The lesson is that yesterdays oppressed can easily become today’s oppressors.  In fact, they will, if they forget their own history.  They can use their own experience of oppression to actually justify their own oppressive behavior.  We need only look at such places as Iraq, Palestine, Afghanistan, Pakistan, Mozambique, and dozens of other places to see this sad truth lived out.  As has been said, “failing to learn from history, we are doomed to repeat it.”  
                Much of the energy of our current leadership seems to be taken up with defending our past decisions and telling one another that the Church is actually doing well.  They ignore the devastating losses of the past few years while forced to “restructure” and make adjustments in budgetary expectations.  I would suggest that the reason the Episcopal Church is in decline and trouble isn’t because we have the wrong structure or priorities.  It is because we have the wrong God.  We want the god who loves everyone.  We do not want the God of both personal and corporate repentance, change of heart, and transformation.   There is something fundamentally wrong with the Progressives who lead our Church today and sadly their own good intentions make them blind to it. 


Friday, November 21, 2014

The Virtue of Tolerance

During a recent discussion online about the Episcopal National Cathedral offering space for Friday night Muslim prayers, a colleague of mine made some very good observations, but then made this intriguing remark,  “Of course, tolerance for its own sake should never be an end in itself.”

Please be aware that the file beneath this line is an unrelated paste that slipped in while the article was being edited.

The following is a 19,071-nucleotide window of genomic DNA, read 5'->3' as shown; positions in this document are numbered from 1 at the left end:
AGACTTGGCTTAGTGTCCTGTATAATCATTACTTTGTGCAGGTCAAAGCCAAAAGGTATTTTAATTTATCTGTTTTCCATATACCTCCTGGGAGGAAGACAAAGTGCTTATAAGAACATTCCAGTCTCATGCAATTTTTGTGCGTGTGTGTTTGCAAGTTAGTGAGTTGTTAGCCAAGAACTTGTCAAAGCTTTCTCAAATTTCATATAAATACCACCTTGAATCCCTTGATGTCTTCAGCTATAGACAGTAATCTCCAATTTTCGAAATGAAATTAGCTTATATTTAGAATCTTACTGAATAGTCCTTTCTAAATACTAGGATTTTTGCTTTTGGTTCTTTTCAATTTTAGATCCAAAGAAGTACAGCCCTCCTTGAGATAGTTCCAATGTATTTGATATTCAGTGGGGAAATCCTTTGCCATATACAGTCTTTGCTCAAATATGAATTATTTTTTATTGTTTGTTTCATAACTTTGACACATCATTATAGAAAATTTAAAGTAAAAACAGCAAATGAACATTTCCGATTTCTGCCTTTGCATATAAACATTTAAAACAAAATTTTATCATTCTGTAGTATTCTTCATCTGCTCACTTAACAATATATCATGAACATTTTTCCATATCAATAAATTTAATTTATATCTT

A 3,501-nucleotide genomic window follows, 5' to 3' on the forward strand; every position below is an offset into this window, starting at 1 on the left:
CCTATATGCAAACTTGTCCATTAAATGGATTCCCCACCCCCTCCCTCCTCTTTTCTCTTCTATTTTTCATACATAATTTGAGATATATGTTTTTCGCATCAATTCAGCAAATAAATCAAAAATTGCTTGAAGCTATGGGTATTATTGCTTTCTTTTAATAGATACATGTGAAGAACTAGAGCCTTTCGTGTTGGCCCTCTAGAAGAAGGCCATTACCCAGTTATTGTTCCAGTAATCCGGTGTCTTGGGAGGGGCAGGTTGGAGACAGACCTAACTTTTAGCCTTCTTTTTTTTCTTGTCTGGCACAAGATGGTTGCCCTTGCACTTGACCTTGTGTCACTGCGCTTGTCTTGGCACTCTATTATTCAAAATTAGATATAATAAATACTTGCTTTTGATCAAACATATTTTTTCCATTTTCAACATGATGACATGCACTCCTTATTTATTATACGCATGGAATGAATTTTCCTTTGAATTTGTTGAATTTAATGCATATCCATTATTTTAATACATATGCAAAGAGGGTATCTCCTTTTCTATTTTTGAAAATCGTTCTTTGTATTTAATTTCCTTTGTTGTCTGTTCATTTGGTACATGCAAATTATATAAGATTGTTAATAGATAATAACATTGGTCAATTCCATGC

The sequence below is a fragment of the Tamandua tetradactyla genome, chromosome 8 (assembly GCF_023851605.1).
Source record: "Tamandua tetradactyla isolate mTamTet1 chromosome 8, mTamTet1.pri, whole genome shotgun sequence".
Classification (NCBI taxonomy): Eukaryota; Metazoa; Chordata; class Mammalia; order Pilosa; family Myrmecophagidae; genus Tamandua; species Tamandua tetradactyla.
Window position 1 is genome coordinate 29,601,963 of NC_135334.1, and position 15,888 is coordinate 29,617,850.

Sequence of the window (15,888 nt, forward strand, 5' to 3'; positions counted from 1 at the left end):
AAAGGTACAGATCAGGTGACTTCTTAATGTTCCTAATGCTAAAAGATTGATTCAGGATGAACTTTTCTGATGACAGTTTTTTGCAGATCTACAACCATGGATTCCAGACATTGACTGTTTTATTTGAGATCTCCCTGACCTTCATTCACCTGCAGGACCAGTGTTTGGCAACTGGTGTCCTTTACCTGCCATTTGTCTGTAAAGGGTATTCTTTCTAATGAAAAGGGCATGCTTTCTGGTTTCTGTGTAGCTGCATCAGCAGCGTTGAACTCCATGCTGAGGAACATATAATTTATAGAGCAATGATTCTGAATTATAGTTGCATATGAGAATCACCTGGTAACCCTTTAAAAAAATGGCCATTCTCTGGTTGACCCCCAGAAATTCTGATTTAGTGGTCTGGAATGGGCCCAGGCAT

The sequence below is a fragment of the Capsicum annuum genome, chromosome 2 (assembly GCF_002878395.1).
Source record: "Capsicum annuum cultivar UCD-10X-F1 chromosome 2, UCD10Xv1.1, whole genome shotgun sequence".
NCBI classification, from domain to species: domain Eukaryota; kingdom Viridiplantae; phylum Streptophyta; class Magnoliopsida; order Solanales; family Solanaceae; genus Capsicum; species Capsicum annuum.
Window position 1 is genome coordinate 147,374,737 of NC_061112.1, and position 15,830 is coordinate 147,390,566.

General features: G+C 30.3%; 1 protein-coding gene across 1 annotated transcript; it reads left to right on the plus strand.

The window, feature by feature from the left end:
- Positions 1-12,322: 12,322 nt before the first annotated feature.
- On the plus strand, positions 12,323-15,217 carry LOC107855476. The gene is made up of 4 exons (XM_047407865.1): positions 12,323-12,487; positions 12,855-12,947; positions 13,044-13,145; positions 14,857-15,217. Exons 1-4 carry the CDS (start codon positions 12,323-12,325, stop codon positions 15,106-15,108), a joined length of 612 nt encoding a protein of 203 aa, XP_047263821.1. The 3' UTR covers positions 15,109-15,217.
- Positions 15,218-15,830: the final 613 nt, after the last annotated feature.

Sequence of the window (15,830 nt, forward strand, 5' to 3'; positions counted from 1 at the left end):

As a student of history and particularly church history, I would like to suggest tolerance like any virtue can and should be exercised as an end in itself.  Further, tolerance of other peoples’ religious beliefs may be one of the greatest contributions of Protestantism.  What do I mean and why am I saying this? 

The word tolerance has seemed to fall in disfavor in recent years.  Perhaps it is because when we say we “tolerate” someone or someone’s beliefs it tends to sound condescending.  It seems to imply “you may be wrong, but I graciously have chosen to tolerate you in spite of this.”  If this is what you think, then recapture the development of this important virtue.   

The history of all denominations and indeed faith groups are often replete with examples of intolerance.  Catholics did not tolerate Protestants. Protestants persecuted and murdered Catholics. Lutherans did not tolerate Calvinists.  Anglicans did not tolerate Congregationalist, Presbyterians and even Methodist.  However as these different churches emerged from bloody wars and acts of repression and then found their way to places like the new world, they learned, sometimes painfully, the importance of toleration.  And in cultures and countries where religious liberty is truly exercised, as opposed to merely given lip service, religious leaders have learned that the defense of someone else’s right to their beliefs is defense of our own.